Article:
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Fairytales and Modern Media: How Do They Relate? Free essay! Download now

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Fairytales and Modern Media: How Do They Relate?

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Fairytales and Modern Media; a comparision to techniques used in fairy tales and in modern media (i.e. TV, Movies, and Books)


Taylor Brown
Fairy Tales and Modern Artistic Media: How Do They Relate?
Fables and fantasy fiction remind many people of their childhood, and cause the population to reminisce on the more blissful and carefree times in their lives. When authors use words and phrases that readers can connect back to those folktales that they have read so long ago, they wish to make their piece resonate their readers and help them to understand on a deeper level. This literary technique helps the reader to feel a familiarity with the story upon first reading through, and to recreate those feelings that they had as a child when reading stories of dungeons and dragons, and knights and princesses. And, this writing style proves effective in a number of different artistic medias, including Rachel Carson’s “Fable for Tomorrow”, “Initiation” by Sylvia Plath, and the more well-known Star Wars title sequence.
Beginnings for fairytales are quite imperative to the entire story as a whole. Just as it is said that the “eyes are the windows to the soul”, the introduction of any piece of this nature creates the ambiance to expect throughout the entire tale. The mood is determined in that very instant upon reading the first few lines, as it is with any media. In “Fable for Tomorrow”, Rachel Carson uses “There once was a town in the heart of America where all life seemed to live in harmony with its surroundings” (Carson, 1962, 50). She uses this overture to set the scene for that enchanted setting that she wants to relate back to America, pre-pollution. In another instance, George Lucas’s Star Wars also uses common folkloric jargon to draw in his viewers, stating, “A long time ago in a galaxy far, far away…” Again, Lucas is simply changing the context of a timed fairytale opener, and using it to make viewers think “magic”.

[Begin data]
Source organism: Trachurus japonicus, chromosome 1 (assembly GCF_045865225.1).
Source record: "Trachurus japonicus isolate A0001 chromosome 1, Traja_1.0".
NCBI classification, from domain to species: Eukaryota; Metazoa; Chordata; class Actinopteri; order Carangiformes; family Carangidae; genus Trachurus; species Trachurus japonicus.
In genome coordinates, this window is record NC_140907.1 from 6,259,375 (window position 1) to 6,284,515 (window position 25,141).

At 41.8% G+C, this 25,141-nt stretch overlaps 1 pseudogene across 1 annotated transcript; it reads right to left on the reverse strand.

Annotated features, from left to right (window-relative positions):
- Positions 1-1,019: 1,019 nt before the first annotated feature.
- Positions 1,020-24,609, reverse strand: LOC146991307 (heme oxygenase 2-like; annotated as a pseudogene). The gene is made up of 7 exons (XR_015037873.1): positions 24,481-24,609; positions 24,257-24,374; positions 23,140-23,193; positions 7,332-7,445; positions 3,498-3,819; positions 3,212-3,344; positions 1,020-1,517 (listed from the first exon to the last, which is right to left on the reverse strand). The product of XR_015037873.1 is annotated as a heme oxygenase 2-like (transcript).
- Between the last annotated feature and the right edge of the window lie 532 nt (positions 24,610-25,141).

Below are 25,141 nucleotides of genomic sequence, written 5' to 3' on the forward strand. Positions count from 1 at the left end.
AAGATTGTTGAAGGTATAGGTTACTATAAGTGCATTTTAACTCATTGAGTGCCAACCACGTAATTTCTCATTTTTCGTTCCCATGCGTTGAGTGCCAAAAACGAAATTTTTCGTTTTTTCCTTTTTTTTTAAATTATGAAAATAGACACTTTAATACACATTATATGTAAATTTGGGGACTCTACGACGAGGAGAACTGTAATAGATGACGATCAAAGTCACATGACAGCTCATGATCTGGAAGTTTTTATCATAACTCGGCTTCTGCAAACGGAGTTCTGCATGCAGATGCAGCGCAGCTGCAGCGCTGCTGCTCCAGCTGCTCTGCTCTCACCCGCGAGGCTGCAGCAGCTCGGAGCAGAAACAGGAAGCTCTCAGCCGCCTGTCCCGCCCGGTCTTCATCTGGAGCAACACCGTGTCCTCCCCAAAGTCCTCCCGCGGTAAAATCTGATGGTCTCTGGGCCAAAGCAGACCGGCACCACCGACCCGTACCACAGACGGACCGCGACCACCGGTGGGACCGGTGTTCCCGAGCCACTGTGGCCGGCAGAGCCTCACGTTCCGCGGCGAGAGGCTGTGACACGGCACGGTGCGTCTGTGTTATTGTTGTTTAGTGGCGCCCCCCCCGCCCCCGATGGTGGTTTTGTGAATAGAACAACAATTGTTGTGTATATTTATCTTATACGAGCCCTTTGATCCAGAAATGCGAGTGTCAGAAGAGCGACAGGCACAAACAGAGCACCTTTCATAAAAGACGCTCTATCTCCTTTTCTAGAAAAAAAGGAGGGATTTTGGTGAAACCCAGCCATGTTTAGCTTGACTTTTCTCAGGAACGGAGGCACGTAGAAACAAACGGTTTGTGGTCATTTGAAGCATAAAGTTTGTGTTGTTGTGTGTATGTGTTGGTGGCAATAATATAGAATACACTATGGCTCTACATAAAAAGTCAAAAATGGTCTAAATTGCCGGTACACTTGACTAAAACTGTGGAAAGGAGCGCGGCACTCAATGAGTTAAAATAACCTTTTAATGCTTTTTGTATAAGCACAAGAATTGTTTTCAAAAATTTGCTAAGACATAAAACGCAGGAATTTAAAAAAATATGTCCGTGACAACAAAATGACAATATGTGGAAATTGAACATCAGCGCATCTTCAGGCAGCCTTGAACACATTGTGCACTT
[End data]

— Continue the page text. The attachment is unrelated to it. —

To keep that sense of mystique and enchantment, authors then pepper in words and phrases throughout the story to keep that feeling alive, so the reader never loses it. Carson, again, uses “places of beauty”, “delighted the traveler’s eye”, and “the stream, which flowed clear and cold out of the hills…” (Carson 1962, 51), to keep the mood in the back of the reader’s mind as they continue to read. Same for Plath’s “Initiation”, giving that fairytale-esque dialect to her story, describing the main character’s “silken train, or whatever the disinherited princesses wore in the story books” and how she would “come into her rightful kingdom”. She speaks further on her fantasy, describing “a pavilion outside a dance floor, looking in through the windows at the golden interior, with the lights clear and the air like honey, wistfully watching the couples waltzing ...

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